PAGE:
RID. A ring link's direction (CW or AC) is also discovered; this RID. A ring link's direction (CW or AC) is also discovered; this
process is initiated by the ring's ring master. Note that the above process is initiated by the ring's ring master. Note that the above
two attributes can be overridden by provisioning if needed; it is two attributes can be overridden by provisioning if needed; it is
then up to the provisioning system to maintain consistency across the then up to the provisioning system to maintain consistency across the
ring. ring.
3.3.1. Bypass Links 3.3.1. Bypass Links
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If a node R_j detects a failure from R_j+1 -- either all links to If a node R_j detects a failure from R_j+1 -- either all links to
R_j+1 fail, or R_j+1 itself fails, R_j switches traffic on all CW R_j+1 fail, or R_j+1 itself fails, R_j switches traffic on all CW
ring LSPs to the AC direction using the FRR LFIB entries. If the ring LSPs to the AC direction using the FRR LFIB entries. If the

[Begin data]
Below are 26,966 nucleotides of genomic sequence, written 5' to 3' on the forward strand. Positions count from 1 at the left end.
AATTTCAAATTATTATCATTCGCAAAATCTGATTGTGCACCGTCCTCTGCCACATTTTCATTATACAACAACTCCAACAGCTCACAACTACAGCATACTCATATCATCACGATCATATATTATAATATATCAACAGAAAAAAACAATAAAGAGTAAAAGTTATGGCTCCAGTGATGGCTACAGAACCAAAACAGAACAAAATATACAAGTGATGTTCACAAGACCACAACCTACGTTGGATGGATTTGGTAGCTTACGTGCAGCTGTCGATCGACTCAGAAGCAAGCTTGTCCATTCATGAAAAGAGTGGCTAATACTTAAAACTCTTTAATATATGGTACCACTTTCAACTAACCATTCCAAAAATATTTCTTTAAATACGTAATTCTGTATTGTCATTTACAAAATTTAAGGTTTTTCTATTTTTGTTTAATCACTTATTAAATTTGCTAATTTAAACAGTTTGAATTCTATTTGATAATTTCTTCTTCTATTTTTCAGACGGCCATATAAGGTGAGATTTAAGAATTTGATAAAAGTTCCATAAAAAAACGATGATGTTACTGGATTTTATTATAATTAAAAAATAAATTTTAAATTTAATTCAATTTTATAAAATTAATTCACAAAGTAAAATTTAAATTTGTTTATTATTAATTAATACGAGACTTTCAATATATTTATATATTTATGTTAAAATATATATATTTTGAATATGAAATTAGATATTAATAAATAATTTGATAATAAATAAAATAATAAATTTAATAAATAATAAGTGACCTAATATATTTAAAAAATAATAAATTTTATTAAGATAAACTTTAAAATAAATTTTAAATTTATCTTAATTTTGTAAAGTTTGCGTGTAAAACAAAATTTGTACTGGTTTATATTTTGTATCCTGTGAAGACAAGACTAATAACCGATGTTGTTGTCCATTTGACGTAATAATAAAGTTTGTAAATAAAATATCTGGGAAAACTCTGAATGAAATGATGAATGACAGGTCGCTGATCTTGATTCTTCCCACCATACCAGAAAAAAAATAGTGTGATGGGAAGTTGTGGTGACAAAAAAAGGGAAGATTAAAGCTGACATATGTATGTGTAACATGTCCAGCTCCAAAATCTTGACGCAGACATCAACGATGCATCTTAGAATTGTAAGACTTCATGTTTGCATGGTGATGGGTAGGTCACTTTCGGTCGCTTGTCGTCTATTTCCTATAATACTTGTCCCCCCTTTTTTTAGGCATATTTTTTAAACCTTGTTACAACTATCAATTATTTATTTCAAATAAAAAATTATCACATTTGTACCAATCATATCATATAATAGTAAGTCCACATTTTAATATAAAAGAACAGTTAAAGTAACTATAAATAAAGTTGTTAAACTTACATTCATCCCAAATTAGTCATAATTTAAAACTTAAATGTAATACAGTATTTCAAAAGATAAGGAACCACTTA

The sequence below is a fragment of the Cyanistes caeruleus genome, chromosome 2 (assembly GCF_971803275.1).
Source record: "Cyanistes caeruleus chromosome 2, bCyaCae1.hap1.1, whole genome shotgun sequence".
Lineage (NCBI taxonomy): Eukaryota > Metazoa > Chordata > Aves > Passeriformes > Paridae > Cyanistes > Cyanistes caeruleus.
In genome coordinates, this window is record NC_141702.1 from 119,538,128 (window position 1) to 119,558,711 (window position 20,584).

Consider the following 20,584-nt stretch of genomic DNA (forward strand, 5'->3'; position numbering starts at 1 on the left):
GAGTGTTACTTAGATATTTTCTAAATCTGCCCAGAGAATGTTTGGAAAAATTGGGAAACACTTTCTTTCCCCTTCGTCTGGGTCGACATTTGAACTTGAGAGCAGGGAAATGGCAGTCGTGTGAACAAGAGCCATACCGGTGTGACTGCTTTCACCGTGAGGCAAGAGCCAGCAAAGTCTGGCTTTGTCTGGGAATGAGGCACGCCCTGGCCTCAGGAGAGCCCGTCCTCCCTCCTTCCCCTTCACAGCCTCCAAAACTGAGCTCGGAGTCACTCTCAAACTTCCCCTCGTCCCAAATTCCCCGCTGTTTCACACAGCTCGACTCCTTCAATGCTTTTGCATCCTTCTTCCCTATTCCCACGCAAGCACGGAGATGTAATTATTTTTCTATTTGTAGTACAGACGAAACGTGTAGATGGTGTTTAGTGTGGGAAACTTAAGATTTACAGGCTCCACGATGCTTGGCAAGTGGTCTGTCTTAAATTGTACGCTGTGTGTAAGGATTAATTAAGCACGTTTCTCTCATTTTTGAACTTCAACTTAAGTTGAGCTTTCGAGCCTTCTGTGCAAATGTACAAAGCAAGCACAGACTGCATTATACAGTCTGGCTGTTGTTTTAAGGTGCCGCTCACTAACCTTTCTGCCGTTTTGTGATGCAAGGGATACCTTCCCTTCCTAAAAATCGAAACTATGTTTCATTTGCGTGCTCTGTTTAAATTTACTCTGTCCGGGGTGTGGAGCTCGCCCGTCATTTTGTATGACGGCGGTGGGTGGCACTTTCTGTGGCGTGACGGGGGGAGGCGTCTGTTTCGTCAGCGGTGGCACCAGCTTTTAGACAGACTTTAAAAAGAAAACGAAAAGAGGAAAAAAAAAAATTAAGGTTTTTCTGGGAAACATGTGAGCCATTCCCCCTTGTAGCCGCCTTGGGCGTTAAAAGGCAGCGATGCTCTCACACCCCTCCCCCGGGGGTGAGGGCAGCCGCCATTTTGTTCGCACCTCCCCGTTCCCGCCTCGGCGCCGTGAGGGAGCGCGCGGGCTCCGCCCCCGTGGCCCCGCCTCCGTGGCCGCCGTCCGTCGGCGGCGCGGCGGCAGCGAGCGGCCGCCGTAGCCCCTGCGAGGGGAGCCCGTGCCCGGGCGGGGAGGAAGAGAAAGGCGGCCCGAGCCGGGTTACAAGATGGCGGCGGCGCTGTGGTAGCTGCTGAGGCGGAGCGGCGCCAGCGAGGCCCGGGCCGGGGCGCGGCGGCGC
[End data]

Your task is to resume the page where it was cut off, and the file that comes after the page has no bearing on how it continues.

failure is specific to a single ring LSP, R_j switches traffic just failure is specific to a single ring LSP, R_j switches traffic just
for that LSP. In either case, this switchover can be very fast, as for that LSP. In either case, this switchover can be very fast, as
the FRR LFIB entries can be preprogrammed. Fast detection and fast the FRR LFIB entries can be preprogrammed. Fast detection and fast
switchover lead to minimal traffic loss. switchover lead to minimal traffic loss.
R_j then sends an indication to R_j-1 that the CW direction is not R_j then sends an indication to R_j-1 that the CW direction is not
working, so that R_j-1 can similarly switch traffic to the AC working, so that R_j-1 can similarly switch traffic to the AC
direction. These indications propagate AC until each traffic source direction. For RSVP-TE, this indication can be a PathErr or a
on the ring AC of the failure uses the AC direction. Thus, within a Notify; other signaling protocols have similar indications. These
short period, traffic will be flowing in the optimal path, given that indications propagate AC until each traffic source on the ring AC of